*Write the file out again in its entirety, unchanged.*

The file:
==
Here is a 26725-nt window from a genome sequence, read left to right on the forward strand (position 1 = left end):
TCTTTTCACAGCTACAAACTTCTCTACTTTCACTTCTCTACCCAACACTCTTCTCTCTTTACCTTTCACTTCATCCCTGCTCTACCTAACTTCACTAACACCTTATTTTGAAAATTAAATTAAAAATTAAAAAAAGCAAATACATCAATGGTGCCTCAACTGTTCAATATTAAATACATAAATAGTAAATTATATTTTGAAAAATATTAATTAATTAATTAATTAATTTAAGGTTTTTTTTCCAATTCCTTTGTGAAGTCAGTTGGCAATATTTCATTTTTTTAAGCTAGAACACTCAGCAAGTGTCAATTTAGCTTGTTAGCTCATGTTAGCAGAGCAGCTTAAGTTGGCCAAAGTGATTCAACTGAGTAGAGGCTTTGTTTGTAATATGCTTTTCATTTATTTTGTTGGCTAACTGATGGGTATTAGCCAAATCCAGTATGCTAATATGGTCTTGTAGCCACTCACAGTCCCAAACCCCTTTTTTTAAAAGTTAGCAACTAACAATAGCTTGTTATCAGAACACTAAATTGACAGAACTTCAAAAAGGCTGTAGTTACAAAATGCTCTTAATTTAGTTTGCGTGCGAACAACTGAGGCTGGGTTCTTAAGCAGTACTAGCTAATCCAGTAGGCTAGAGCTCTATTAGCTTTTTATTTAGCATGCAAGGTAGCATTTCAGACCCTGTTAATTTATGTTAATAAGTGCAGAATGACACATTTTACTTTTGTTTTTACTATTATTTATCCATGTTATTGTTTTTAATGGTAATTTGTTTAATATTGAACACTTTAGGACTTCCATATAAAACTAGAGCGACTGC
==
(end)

Here is a 26725-nt window from a genome sequence, read left to right on the forward strand (position 1 = left end):
TCTTTTCACAGCTACAAACTTCTCTACTTTCACTTCTCTACCCAACACTCTTCTCTCTTTACCTTTCACTTCATCCCTGCTCTACCTAACTTCACTAACACCTTATTTTGAAAATTAAATTAAAAATTAAAAAAAGCAAATACATCAATGGTGCCTCAACTGTTCAATATTAAATACATAAATAGTAAATTATATTTTGAAAAATATTAATTAATTAATTAATTAATTTAAGGTTTTTTTTCCAATTCCTTTGTGAAGTCAGTTGGCAATATTTCATTTTTTTAAGCTAGAACACTCAGCAAGTGTCAATTTAGCTTGTTAGCTCATGTTAGCAGAGCAGCTTAAGTTGGCCAAAGTGATTCAACTGAGTAGAGGCTTTGTTTGTAATATGCTTTTCATTTATTTTGTTGGCTAACTGATGGGTATTAGCCAAATCCAGTATGCTAATATGGTCTTGTAGCCACTCACAGTCCCAAACCCCTTTTTTTAAAAGTTAGCAACTAACAATAGCTTGTTATCAGAACACTAAATTGACAGAACTTCAAAAAGGCTGTAGTTACAAAATGCTCTTAATTTAGTTTGCGTGCGAACAACTGAGGCTGGGTTCTTAAGCAGTACTAGCTAATCCAGTAGGCTAGAGCTCTATTAGCTTTTTATTTAGCATGCAAGGTAGCATTTCAGACCCTGTTAATTTATGTTAATAAGTGCAGAATGACACATTTTACTTTTGTTTTTACTATTATTTATCCATGTTATTGTTTTTAATGGTAATTTGTTTAATATTGAACACTTTAGGACTTCCATATAAAACTAGAGCGACTGC